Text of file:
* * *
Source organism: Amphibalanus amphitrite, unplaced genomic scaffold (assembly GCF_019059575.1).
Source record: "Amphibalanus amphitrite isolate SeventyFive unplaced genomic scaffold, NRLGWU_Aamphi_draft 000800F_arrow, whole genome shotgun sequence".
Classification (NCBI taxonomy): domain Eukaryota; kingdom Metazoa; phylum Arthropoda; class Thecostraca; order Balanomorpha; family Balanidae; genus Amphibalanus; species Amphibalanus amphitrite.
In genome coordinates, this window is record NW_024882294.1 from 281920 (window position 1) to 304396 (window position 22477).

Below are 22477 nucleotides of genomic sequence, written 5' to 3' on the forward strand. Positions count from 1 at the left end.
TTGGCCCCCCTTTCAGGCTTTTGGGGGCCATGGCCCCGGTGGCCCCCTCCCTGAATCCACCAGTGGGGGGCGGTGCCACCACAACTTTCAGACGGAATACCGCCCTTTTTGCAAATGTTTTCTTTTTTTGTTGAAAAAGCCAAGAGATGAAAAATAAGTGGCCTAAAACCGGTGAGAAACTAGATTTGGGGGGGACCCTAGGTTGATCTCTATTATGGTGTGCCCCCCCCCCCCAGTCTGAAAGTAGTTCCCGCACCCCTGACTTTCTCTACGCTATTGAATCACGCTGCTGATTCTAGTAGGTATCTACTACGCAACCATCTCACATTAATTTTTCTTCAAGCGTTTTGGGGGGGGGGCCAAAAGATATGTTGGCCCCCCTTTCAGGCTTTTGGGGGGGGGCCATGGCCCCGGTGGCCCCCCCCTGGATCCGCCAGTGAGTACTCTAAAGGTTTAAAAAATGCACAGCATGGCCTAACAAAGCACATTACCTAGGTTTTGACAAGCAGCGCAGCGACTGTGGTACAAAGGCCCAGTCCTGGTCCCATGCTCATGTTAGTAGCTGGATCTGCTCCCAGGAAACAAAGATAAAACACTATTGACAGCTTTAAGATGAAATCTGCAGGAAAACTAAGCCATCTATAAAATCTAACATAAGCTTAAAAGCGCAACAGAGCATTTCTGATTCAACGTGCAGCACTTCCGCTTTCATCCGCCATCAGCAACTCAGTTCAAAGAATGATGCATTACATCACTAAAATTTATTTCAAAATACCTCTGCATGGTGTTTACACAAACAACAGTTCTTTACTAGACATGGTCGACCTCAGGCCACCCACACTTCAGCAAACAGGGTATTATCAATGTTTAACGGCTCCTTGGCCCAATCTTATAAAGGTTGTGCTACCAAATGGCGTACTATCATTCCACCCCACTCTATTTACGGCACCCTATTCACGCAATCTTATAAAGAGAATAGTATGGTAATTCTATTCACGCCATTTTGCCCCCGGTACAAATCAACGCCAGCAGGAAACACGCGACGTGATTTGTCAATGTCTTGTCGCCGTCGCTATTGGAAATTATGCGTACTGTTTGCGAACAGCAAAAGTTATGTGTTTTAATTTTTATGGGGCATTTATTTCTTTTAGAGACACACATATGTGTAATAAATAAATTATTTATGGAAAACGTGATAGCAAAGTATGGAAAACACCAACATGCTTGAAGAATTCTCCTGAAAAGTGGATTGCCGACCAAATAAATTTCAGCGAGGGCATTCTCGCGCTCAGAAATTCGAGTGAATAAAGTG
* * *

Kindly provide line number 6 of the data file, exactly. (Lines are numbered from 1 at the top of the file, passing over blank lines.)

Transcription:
TTGGCCCCCCTTTCAGGCTTTTGGGGGCCATGGCCCCGGTGGCCCCCTCCCTGAATCCACCAGTGGGGGGCGGTGCCACCACAACTTTCAGACGGAATACCGCCCTTTTTGCAAATGTTTTCTTTTTTTGTTGAAAAAGCCAAGAGATGAAAAATAAGTGGCCTAAAACCGGTGAGAAACTAGATTTGGGGGGGACCCTAGGTTGATCTCTATTATGGTGTGCCCCCCCCCCCCAGTCTGAAAGTAGTTCCCGCACCCCTGACTTTCTCTACGCTATTGAATCACGCTGCTGATTCTAGTAGGTATCTACTACGCAACCATCTCACATTAATTTTTCTTCAAGCGTTTTGGGGGGGGGGCCAAAAGATATGTTGGCCCCCCTTTCAGGCTTTTGGGGGGGGGCCATGGCCCCGGTGGCCCCCCCCTGGATCCGCCAGTGAGTACTCTAAAGGTTTAAAAAATGCACAGCATGGCCTAACAAAGCACATTACCTAGGTTTTGACAAGCAGCGCAGCGACTGTGGTACAAAGGCCCAGTCCTGGTCCCATGCTCATGTTAGTAGCTGGATCTGCTCCCAGGAAACAAAGATAAAACACTATTGACAGCTTTAAGATGAAATCTGCAGGAAAACTAAGCCATCTATAAAATCTAACATAAGCTTAAAAGCGCAACAGAGCATTTCTGATTCAACGTGCAGCACTTCCGCTTTCATCCGCCATCAGCAACTCAGTTCAAAGAATGATGCATTACATCACTAAAATTTATTTCAAAATACCTCTGCATGGTGTTTACACAAACAACAGTTCTTTACTAGACATGGTCGACCTCAGGCCACCCACACTTCAGCAAACAGGGTATTATCAATGTTTAACGGCTCCTTGGCCCAATCTTATAAAGGTTGTGCTACCAAATGGCGTACTATCATTCCACCCCACTCTATTTACGGCACCCTATTCACGCAATCTTATAAAGAGAATAGTATGGTAATTCTATTCACGCCATTTTGCCCCCGGTACAAATCAACGCCAGCAGGAAACACGCGACGTGATTTGTCAATGTCTTGTCGCCGTCGCTATTGGAAATTATGCGTACTGTTTGCGAACAGCAAAAGTTATGTGTTTTAATTTTTATGGGGCATTTATTTCTTTTAGAGACACACATATGTGTAATAAATAAATTATTTATGGAAAACGTGATAGCAAAGTATGGAAAACACCAACATGCTTGAAGAATTCTCCTGAAAAGTGGATTGCCGACCAAATAAATTTCAGCGAGGGCATTCTCGCGCTCAGAAATTCGAGTGAATAAAGTG